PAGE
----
2. Playing 7 v 7, 6 v 6, on half of a soccer field.

3. 5 v 5, 4 v 4, in a 20 meter by 20 meter/30 meters by 30 meter area. You can play this variation with additional players on the sidelines to support your team with the ball. You can make this even more challenging by having the box players play man-man defense where they must follow their man around the defense.

4. 2 v 2/3 V 3 in a smaller area (15 x 15 meters/10 x 10 meter).

I recommend playing these variations for between 4-8 minutes and 2 minutes.

When playing 11 v 11, for example, it is recommended to play up to 8 minutes without taking a break.
Playing 7 v 7, 6 v 6, takes 5-6 minutes
Playing 5 v 5, 4 v 4, takes 3-4 minutes
Playing 2 v 3 v 3 takes 1-3 minutes.

These guidelines are intended for older players (ages 17-24). Make decisions with younger players based on your observations and experience.

These are the methods I recommend for more running and sprinting:

1. 2 v 2 Counterattacks. Two goals are placed at different distances, between 15-40m. Splitting a group into two teams allows you to have the players from each team match up with 2 or 2. The drill begins with one team attacking the other. The defending team wins the ball, or the ball is “dead”, after the attacking team has finished. Next 2 players stand on either side of the posts behind the defending teams and start a counter attack. The team that was attacking now must run towards their goal to stop the other team scoring.

For 2-4 minutes, the drill continues without stopping. It is a good idea to have 6-8 players in each team. However, you can use more or less depending upon your level.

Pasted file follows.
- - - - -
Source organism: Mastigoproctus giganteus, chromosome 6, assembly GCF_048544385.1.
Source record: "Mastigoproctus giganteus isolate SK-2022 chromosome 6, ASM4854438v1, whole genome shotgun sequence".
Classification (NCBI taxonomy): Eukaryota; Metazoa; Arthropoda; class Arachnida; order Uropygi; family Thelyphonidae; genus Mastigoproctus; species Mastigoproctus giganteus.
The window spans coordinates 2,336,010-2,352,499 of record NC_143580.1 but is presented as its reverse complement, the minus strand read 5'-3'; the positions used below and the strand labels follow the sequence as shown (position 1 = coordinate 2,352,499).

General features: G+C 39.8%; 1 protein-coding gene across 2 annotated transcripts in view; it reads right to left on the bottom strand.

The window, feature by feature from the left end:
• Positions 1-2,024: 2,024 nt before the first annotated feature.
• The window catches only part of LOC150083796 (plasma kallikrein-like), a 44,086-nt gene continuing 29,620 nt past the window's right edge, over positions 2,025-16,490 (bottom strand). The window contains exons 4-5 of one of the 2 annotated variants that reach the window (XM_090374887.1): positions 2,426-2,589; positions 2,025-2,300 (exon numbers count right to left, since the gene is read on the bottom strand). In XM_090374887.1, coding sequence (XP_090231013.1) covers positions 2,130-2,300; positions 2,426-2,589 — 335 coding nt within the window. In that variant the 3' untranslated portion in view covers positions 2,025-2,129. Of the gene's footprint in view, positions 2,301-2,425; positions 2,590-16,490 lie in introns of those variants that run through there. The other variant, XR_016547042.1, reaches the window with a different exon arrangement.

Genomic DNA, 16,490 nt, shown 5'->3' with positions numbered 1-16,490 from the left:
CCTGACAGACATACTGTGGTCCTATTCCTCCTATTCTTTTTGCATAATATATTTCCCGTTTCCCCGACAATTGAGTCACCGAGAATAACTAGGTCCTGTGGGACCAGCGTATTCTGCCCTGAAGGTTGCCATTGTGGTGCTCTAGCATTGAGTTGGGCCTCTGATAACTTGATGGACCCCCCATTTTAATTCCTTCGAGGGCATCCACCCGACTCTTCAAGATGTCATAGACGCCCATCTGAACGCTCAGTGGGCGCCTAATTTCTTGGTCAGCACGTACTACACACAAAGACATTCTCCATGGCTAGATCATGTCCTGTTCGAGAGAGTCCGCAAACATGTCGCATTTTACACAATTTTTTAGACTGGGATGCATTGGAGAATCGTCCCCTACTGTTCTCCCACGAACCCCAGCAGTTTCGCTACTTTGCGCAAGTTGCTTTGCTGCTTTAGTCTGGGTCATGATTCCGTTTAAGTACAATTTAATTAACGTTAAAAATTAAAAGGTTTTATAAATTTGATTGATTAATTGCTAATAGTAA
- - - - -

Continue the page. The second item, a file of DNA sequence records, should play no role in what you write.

This drill is great because the players must sprint for between 10-30 meters with or without the ball. They also have to make smart decisions, even when fatigued.

2. Raymond Verheijen often uses this phrase with his South Korean players when they prepare for the World Cup.

It’s basically a duel between two players who run for between 10-30 meters to compete for the ball. The coach will deliver the ball to one of them. The winner has the chance to score.

This is a great way to do sprint training in a soccer-based environment. This one is up to your imagination!

Without the ball

1. Agility track. Some drills, especially at the “lower” levels, can be done without the ball. Have the players run as fast as they can through the track by setting up cones with a specific pattern (T, Arrow Head, Arrow Head, etc). You can also encourage conditioning by having them run the track multiple times, with very little rest.

2. 10-40 meter sprints. I sometimes do interval sprints of 10-40 meters without using a ball. It is done mainly because players ask for it.

Summary

You can improve your soccer fitness and conditioning by focusing all of your attention on playing soccer. My players do 80-90% of their conditioning with me using the ball in various “game-situations”, while 10-20% does it without the ball. This is mainly through agility drills and sprints.

Last but not least, don’t worry about conditioning if you are working with children aged 8-12/13. Play and have fun. Focus more on coordination and movement skills.